Shoulder Dislocation Surgery Clinical Presentation

Updated: Nov 15, 2021
  • Author: Brett D Owens, MD; Chief Editor: Mohit N Gilotra, MD, MS, FAAOS, FAOA  more...
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History and Physical Examination

The first step in the physical examination is to inspect the shoulder and compare it with the contralateral shoulder, primarily looking at skin, scars, symmetry, swelling, atrophy, and hypertrophy. The next step is to palpate the shoulder and the surrounding muscles and bony prominences. This is followed by range of motion (ROM) evaluation, neurovascular assessment, and provocative tests, depending on the physician’s suspicion of injury and limited by the patient’s pain. Provocative tests help in grading the degree of humeral head translation on a scale from 1+ to 3+, as well as confirming the presence of instability. [13]

Anterior instability tests include the following:

  • Anterior load and shift
  • Apprehension
  • Relocation
  • Anterior release
  • Anterior drawer

Posterior instability tests include the following:

  • Posterior load and shift
  • Jerk test
  • Kim test
  • Posterior drawer
  • Posterior stress test

Multidirectional instability can be diagnosed with a combination of these tests, along with a positive sulcus sign.

Patients with anterior dislocations usually present with the arm in slight abduction and externally rotated. The humeral head can often be palpated in the front of the shoulder. Internal rotation and adduction are limited. Movement is usually very painful as a result of muscle spasms.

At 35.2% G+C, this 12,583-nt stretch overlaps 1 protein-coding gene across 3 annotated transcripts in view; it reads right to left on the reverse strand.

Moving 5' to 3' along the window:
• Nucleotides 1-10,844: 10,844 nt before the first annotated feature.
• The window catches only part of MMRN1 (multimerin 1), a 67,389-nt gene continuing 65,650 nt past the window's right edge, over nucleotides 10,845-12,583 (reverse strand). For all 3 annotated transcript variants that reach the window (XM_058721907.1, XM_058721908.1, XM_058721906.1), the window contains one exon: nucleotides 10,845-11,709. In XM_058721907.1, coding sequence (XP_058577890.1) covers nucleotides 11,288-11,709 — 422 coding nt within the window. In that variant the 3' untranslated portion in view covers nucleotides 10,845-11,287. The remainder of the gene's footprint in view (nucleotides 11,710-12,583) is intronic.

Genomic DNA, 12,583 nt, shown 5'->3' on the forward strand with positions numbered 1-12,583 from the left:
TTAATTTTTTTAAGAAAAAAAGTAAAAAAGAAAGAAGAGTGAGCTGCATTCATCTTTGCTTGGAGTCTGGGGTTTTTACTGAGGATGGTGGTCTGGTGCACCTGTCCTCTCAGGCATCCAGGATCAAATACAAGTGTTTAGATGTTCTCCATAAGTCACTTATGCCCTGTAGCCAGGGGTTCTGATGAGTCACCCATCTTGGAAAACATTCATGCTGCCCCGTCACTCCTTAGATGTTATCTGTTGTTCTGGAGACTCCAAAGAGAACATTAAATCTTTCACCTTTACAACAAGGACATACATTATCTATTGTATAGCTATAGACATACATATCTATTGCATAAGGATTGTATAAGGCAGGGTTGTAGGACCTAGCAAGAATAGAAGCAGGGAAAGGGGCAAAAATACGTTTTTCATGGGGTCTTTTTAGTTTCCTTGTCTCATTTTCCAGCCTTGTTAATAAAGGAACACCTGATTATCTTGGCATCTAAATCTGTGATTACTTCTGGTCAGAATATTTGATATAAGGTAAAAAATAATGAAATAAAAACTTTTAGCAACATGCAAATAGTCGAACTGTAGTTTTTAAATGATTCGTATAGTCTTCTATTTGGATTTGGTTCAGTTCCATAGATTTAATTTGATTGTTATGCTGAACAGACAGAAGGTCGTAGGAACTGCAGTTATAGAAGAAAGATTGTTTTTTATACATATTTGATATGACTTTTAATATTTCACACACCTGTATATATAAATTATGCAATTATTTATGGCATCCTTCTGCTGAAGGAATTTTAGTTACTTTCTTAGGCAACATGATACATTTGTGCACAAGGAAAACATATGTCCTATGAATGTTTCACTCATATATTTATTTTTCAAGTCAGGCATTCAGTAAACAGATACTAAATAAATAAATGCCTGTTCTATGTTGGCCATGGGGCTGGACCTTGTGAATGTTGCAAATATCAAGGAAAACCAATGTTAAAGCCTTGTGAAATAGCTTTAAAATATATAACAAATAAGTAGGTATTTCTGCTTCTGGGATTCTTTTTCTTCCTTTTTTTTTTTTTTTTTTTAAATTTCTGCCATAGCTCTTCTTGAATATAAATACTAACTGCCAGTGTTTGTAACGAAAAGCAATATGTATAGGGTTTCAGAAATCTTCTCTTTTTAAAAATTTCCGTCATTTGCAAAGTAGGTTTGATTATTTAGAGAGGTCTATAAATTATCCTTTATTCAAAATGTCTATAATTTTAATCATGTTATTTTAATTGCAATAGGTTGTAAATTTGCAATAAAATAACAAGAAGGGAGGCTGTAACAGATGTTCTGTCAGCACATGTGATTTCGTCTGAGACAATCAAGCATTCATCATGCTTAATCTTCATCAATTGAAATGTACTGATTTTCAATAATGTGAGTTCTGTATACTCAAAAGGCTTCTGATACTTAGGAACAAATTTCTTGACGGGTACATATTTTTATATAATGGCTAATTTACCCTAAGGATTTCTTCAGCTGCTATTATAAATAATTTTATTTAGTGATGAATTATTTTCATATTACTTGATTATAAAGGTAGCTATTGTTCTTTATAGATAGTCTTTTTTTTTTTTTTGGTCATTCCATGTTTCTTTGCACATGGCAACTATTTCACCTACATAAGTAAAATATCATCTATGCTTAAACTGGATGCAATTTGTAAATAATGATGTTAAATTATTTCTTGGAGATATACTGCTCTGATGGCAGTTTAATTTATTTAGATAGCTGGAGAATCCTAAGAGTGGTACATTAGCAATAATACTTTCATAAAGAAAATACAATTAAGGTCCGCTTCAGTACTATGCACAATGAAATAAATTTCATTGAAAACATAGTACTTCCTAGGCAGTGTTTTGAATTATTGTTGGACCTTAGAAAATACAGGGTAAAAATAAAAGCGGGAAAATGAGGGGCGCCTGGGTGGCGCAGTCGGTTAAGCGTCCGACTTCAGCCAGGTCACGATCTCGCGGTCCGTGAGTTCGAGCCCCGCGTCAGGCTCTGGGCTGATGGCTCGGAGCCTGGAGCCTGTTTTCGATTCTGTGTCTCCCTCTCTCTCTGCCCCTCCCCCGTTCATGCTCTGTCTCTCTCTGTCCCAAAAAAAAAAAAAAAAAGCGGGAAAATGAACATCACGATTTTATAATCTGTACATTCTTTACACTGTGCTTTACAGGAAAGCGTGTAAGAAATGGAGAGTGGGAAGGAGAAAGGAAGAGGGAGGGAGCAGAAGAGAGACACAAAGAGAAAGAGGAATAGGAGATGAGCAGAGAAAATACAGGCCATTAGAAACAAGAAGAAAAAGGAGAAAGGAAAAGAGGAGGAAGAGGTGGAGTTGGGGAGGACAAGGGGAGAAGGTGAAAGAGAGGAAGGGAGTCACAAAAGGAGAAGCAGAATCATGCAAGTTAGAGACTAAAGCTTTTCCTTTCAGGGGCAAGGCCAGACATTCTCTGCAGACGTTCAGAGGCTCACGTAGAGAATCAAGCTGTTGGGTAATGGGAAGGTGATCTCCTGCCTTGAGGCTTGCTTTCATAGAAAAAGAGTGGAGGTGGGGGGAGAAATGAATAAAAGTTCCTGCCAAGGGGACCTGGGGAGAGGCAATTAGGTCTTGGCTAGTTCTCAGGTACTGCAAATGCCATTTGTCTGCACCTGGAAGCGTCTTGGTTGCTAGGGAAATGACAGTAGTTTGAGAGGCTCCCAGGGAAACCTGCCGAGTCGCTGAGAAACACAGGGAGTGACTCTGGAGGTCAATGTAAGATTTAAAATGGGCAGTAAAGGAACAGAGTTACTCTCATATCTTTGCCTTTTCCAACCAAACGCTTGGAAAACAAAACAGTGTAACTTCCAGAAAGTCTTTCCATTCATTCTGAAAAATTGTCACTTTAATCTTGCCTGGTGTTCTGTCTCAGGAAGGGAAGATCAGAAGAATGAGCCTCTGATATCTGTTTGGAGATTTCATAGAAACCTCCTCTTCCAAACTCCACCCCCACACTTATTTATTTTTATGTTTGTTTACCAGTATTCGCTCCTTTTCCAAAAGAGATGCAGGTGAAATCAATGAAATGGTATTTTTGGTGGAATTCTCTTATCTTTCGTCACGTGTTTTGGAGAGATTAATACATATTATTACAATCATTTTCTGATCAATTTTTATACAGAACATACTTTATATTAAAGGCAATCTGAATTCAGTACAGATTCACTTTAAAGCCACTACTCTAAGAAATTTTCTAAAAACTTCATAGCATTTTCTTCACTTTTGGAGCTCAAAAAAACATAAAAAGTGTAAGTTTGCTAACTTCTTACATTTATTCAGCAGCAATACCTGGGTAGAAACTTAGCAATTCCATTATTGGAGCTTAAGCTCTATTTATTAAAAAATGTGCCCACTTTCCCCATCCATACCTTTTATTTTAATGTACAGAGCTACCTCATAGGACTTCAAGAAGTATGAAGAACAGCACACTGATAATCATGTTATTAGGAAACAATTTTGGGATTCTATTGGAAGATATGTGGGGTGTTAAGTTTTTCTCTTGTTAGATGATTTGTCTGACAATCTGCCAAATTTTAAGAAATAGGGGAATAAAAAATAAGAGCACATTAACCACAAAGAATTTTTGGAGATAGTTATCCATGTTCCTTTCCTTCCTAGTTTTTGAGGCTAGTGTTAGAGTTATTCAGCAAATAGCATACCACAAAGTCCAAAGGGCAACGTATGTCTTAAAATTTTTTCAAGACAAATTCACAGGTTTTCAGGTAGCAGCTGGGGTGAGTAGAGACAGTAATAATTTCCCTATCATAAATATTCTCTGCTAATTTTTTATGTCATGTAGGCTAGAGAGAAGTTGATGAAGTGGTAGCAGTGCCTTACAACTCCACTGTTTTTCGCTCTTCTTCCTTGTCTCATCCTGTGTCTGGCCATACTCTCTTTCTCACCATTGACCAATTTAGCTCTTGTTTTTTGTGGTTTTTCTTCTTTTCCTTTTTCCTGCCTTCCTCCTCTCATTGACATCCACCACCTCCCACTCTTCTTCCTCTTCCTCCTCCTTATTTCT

Patients with posterior dislocations present with the arm internally rotated and adducted. External rotation is severely limited. A posterior prominence is usually palpable, the anterior shoulder is flattened, and the coracoid process is more prominent. Historically, these dislocations have been missed or misdiagnosed as a frozen shoulder.

Inferior dislocations lead to a condition known as luxatio erecta, which describes a classic presentation of the arm abducted 110-160° with the forearm resting on or behind the patient's head. [14, 15]



Associated injuries to assess for during the physical exam include rotator cuff tears and axillary nerve injuries.

The frequency of rotator cuff tears for anterior dislocations across all age groups is between 7% and 32% and increases with advancing age. [16] Approximately 30% of patients older than 40 years who present with an anterior dislocation have an associated cuff tear. About 80% of patients older than 60 years present with a cuff tear.

Nerve injuries are a recognized complication of shoulder dislocations, with axillary nerve injuries being the most prevalent. Reported rates for isolated axillary nerve injuries are between 3.3% and 40%; the risk is increased in older patients. [17]